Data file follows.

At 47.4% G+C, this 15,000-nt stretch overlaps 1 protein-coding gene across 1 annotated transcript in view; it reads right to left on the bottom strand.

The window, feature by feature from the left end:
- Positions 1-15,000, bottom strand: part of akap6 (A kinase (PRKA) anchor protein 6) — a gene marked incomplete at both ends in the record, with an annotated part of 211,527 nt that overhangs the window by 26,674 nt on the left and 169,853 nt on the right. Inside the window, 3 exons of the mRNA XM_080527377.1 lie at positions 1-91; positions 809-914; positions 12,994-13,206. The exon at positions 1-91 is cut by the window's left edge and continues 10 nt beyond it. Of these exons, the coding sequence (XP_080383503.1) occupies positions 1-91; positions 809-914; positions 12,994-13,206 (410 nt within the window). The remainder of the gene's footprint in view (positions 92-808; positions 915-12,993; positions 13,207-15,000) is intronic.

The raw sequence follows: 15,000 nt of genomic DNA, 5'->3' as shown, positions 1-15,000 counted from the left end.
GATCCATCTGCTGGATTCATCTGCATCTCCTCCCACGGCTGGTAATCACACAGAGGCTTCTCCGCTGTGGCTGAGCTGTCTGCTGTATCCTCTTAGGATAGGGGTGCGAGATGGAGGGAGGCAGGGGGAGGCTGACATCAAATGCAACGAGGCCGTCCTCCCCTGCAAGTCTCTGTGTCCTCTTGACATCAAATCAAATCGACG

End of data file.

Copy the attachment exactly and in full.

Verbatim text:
At 47.4% G+C, this 15,000-nt stretch overlaps 1 protein-coding gene across 1 annotated transcript in view; it reads right to left on the bottom strand.

The window, feature by feature from the left end:
- Positions 1-15,000, bottom strand: part of akap6 (A kinase (PRKA) anchor protein 6) — a gene marked incomplete at both ends in the record, with an annotated part of 211,527 nt that overhangs the window by 26,674 nt on the left and 169,853 nt on the right. Inside the window, 3 exons of the mRNA XM_080527377.1 lie at positions 1-91; positions 809-914; positions 12,994-13,206. The exon at positions 1-91 is cut by the window's left edge and continues 10 nt beyond it. Of these exons, the coding sequence (XP_080383503.1) occupies positions 1-91; positions 809-914; positions 12,994-13,206 (410 nt within the window). The remainder of the gene's footprint in view (positions 92-808; positions 915-12,993; positions 13,207-15,000) is intronic.

The raw sequence follows: 15,000 nt of genomic DNA, 5'->3' as shown, positions 1-15,000 counted from the left end.
GATCCATCTGCTGGATTCATCTGCATCTCCTCCCACGGCTGGTAATCACACAGAGGCTTCTCCGCTGTGGCTGAGCTGTCTGCTGTATCCTCTTAGGATAGGGGTGCGAGATGGAGGGAGGCAGGGGGAGGCTGACATCAAATGCAACGAGGCCGTCCTCCCCTGCAAGTCTCTGTGTCCTCTTGACATCAAATCAAATCGACG